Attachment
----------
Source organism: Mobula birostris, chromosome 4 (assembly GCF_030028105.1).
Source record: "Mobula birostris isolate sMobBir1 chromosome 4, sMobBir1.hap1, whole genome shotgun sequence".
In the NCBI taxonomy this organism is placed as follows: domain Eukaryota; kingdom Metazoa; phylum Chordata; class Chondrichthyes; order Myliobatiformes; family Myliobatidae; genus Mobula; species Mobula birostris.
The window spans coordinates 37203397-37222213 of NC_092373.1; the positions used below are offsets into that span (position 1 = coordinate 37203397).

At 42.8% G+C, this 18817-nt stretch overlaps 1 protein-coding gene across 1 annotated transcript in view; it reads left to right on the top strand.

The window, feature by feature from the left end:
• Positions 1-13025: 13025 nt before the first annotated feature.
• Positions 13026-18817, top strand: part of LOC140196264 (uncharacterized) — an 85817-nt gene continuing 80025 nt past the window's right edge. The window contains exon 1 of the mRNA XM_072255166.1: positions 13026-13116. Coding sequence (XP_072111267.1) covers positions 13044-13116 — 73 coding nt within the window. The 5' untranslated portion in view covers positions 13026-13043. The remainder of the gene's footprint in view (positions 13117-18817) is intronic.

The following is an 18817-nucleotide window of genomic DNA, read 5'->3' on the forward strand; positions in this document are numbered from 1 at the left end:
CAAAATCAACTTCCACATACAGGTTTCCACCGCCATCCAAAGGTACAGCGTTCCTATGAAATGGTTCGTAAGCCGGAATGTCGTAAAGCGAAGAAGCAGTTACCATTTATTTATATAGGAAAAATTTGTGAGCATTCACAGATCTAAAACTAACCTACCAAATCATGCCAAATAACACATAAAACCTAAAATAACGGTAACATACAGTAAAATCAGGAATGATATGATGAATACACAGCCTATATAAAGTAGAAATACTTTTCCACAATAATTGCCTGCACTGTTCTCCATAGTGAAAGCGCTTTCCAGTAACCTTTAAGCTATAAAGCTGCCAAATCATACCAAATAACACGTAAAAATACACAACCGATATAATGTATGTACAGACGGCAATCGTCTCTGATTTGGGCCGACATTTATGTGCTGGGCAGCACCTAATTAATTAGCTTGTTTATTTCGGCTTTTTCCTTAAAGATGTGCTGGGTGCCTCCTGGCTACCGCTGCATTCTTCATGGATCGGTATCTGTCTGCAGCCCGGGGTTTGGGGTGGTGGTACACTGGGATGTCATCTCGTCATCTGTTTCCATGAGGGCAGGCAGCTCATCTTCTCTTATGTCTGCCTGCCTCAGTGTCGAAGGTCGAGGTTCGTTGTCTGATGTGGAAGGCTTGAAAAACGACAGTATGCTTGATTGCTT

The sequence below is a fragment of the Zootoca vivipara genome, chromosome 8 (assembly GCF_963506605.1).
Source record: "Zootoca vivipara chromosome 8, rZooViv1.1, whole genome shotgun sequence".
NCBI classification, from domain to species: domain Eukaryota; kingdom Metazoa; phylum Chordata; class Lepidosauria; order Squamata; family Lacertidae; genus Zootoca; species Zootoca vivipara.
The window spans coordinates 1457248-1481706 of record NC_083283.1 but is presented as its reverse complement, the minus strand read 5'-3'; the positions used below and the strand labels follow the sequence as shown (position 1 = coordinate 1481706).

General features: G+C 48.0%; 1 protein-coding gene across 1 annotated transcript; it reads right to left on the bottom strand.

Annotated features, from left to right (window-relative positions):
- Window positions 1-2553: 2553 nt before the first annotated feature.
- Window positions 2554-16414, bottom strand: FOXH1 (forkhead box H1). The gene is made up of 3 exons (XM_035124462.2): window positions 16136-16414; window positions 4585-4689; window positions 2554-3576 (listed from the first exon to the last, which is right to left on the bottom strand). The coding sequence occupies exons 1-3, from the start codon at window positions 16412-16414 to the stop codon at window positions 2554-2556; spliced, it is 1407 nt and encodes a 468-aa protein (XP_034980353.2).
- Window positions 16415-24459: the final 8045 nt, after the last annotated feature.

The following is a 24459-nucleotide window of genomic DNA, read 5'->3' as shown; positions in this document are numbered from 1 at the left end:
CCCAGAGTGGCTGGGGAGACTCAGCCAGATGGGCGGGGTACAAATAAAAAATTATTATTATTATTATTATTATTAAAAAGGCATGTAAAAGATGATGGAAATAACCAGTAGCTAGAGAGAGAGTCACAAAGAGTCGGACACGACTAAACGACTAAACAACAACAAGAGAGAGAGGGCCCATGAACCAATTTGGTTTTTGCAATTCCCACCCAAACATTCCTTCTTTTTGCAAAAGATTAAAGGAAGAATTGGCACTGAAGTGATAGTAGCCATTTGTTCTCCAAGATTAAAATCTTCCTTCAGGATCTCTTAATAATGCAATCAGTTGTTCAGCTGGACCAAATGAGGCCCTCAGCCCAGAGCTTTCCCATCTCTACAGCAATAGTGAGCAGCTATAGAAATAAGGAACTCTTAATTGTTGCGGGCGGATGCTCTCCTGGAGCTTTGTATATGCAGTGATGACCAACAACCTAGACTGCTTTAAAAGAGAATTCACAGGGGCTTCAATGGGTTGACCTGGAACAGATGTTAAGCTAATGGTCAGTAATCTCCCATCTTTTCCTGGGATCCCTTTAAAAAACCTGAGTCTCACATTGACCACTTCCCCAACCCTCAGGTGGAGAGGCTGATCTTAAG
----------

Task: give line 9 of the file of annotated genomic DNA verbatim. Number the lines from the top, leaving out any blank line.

The following is an 18817-nucleotide window of genomic DNA, read 5'->3' on the forward strand; positions in this document are numbered from 1 at the left end: